MedImmune has gotten a huge benefit from JIT concepts by applying them to its raw-material purchasing, McNelly says. Because
sampling and analytical testing are so expensive, pharmaceutical and biopharmaceutical companies have traditionally bought
and stored large quantities of raw materials, testing them only upon receipt so they would be available when needed. Several
years ago, MedImmune used an economic-ordering-quantity calculation to compare the cost of acquiring and testing the materials
with the cost of carrying them. The company realized it had been ordering too much of various products, which lay unused for
long periods. "We cut quite a bit of inventory out of our system by using the JIT techniques to optimize the inventory," McNelly
MedImmune applies JIT principles throughout the process for manufacturing its "FluMist" live attenuated influenza vaccine.
The vaccine is made in eggs that the company receives no more than seven days after they are laid. MedImmune must inoculate
the eggs with the master virus and grow the virus in an incubator within eight days. The company applies JIT principles to
its egg flow because the eggs' shelf life is limited. "If we don't do that right from a JIT perspective, we can shut the plant
down or we have obsolete eggs that we would have to throw away," McNelly says.
Three facilities produce different strains, known as monovalent bulk, of the flu vaccine. After they're manufactured, the
strains enter another facility to be blended into a trivalent vaccine. "We regularly have a monovalent show up a day or two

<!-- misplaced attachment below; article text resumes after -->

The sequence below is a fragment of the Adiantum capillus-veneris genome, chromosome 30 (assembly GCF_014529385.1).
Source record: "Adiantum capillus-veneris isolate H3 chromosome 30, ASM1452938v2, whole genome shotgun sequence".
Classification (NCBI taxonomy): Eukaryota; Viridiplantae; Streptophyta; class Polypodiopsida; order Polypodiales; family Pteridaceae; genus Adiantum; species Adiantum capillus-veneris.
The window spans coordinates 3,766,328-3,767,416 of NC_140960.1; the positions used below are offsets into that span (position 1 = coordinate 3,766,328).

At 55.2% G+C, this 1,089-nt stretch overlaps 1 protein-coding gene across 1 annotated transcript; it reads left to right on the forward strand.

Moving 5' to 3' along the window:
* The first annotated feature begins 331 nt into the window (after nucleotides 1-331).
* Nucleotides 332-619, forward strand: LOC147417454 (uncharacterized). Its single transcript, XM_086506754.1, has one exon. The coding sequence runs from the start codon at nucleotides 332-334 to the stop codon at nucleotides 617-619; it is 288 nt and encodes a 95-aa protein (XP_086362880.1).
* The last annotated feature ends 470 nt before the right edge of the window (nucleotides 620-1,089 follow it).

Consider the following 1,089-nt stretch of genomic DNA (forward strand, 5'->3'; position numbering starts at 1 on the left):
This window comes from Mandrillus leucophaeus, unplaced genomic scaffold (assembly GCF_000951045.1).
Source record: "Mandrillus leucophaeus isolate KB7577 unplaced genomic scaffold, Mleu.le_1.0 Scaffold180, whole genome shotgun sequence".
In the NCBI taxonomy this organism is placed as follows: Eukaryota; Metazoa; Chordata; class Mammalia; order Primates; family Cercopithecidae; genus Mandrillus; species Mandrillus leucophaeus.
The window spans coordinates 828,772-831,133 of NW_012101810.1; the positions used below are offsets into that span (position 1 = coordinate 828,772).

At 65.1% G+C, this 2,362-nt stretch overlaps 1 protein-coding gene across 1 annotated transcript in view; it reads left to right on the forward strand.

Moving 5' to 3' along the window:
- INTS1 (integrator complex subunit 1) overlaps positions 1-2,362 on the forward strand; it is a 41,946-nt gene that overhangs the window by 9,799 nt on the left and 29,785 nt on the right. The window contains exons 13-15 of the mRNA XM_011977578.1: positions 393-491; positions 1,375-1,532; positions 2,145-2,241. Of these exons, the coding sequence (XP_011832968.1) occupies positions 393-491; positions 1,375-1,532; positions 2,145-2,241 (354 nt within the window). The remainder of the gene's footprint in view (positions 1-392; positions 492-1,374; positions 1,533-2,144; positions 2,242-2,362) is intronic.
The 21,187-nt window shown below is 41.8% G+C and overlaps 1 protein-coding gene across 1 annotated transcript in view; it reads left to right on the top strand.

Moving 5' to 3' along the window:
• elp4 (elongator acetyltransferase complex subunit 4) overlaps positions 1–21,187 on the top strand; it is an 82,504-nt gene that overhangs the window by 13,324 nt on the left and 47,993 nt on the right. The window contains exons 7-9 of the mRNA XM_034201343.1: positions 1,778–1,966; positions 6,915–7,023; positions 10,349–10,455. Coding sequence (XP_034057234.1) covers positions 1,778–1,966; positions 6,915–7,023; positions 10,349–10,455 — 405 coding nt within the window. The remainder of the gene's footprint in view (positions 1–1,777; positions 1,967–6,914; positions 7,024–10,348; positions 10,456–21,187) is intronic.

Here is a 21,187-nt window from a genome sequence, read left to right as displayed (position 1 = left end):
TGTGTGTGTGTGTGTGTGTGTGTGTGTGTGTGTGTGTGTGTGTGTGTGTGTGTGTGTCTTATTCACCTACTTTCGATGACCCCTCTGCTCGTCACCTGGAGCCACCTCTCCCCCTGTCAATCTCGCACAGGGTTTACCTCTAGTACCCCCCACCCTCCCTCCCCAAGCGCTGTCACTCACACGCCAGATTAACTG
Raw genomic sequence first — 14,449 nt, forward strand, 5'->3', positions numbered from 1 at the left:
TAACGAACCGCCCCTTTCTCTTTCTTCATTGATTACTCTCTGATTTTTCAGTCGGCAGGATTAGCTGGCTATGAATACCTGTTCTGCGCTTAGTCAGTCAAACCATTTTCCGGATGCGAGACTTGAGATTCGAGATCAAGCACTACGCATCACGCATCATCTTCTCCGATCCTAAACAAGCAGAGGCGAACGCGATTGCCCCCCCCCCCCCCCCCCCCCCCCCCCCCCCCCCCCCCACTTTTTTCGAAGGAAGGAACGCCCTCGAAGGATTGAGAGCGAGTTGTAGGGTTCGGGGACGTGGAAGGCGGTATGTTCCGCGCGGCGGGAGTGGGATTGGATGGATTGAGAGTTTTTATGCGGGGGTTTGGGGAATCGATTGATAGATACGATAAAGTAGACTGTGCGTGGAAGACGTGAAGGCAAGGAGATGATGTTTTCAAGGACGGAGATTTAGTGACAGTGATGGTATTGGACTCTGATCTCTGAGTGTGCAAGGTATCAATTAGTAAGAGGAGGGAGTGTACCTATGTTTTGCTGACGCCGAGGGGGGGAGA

before it must be used in our facility because we minimize the amount of bulk that we have to keep the supply chain moving,"
McNelly explains. After production, the vaccine is sold within three to four months.
The whole ball of wax
In 2005, Novartis developed an operational-excellence strategy called the Target 2010 Vision, which was to become "the Toyota
of the pharmaceutical industry," van Laar says. The project's goal was to improve the company's business by applying JIT principles
to the entire supply chain—including manufacturing sites, distribution, and transportation—for Novartis's major products.
The company began by assembling crossfunctional teams at major manufacturing sites. Each team toured its site to understand
its production processes and how work flowed through them. In a half-day meeting, the teams learned about JIT principles and
how they could improve drug production at their sites. Next, teams brainstormed to come up with radically revised processes
that incorporated JIT concepts. The idea was for employees to invent creative solutions with no constraints on their thinking,
says van Laar.
After mapping out on paper how current processes worked, thereby revealing waste and inefficiencies, teams identified a future
state for their processes. Each team's goal was to use JIT principles to achieve their future state within two years.
Part of the process entailed changing the company's organizational structure to increase speed and reduce waste. Novartis
eliminated traditional functions and departments at its manufacturing sites, replacing them with process-oriented organizations
(i.e., teams aligned around products). The aim was to streamline and empower manufacturing teams. "Most of our sites had between
five and eight levels of management, and now they have three," says van Laar.
As employees gained experience in applying JIT concepts, Novartis began to extend its approach to more of the company's sites.
JIT projects branched out from manufacturing sites to the rest of the supply chain. By 2010, the company expects to have transformed
its business and achieved measurable improvements in inventory, speed, flexibility, and cost. Novartis has already reduced
the throughput time for some products by 50–70% and reduced inventory by about 30%, says van Laar.
The pharmaceutical industry's interest in JIT manufacturing is not likely to wane. Pressure on drugmakers' margins is mounting,
and companies see JIT concepts as ways to reduce costs. The scientific and process understanding that a drugmaker achieves
through FDA's QbD initiative would likely help it improve production and set the groundwork for JIT manufacturing.